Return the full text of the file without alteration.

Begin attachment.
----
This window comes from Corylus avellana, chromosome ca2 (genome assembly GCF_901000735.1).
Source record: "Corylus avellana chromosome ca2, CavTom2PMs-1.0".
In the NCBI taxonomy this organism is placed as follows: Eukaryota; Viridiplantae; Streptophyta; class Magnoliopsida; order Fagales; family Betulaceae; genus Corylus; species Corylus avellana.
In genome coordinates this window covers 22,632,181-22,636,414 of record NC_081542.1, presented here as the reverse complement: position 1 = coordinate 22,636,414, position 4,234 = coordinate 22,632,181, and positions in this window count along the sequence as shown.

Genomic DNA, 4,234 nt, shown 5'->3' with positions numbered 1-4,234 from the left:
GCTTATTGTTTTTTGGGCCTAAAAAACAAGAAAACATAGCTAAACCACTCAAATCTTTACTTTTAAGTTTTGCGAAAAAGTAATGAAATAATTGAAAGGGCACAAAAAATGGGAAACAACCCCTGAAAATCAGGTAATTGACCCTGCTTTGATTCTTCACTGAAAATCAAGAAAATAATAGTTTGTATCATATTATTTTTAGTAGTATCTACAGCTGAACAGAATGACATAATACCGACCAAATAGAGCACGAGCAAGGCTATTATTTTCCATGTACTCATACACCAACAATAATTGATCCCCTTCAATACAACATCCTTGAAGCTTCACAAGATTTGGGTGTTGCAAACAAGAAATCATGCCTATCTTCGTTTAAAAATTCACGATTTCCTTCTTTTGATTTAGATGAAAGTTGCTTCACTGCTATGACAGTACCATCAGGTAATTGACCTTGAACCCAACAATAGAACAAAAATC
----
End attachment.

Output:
This window comes from Corylus avellana, chromosome ca2 (genome assembly GCF_901000735.1).
Source record: "Corylus avellana chromosome ca2, CavTom2PMs-1.0".
In the NCBI taxonomy this organism is placed as follows: Eukaryota; Viridiplantae; Streptophyta; class Magnoliopsida; order Fagales; family Betulaceae; genus Corylus; species Corylus avellana.
In genome coordinates this window covers 22,632,181-22,636,414 of record NC_081542.1, presented here as the reverse complement: position 1 = coordinate 22,636,414, position 4,234 = coordinate 22,632,181, and positions in this window count along the sequence as shown.

Genomic DNA, 4,234 nt, shown 5'->3' with positions numbered 1-4,234 from the left:
GCTTATTGTTTTTTGGGCCTAAAAAACAAGAAAACATAGCTAAACCACTCAAATCTTTACTTTTAAGTTTTGCGAAAAAGTAATGAAATAATTGAAAGGGCACAAAAAATGGGAAACAACCCCTGAAAATCAGGTAATTGACCCTGCTTTGATTCTTCACTGAAAATCAAGAAAATAATAGTTTGTATCATATTATTTTTAGTAGTATCTACAGCTGAACAGAATGACATAATACCGACCAAATAGAGCACGAGCAAGGCTATTATTTTCCATGTACTCATACACCAACAATAATTGATCCCCTTCAATACAACATCCTTGAAGCTTCACAAGATTTGGGTGTTGCAAACAAGAAATCATGCCTATCTTCGTTTAAAAATTCACGATTTCCTTCTTTTGATTTAGATGAAAGTTGCTTCACTGCTATGACAGTACCATCAGGTAATTGACCTTGAACCCAACAATAGAACAAAAATC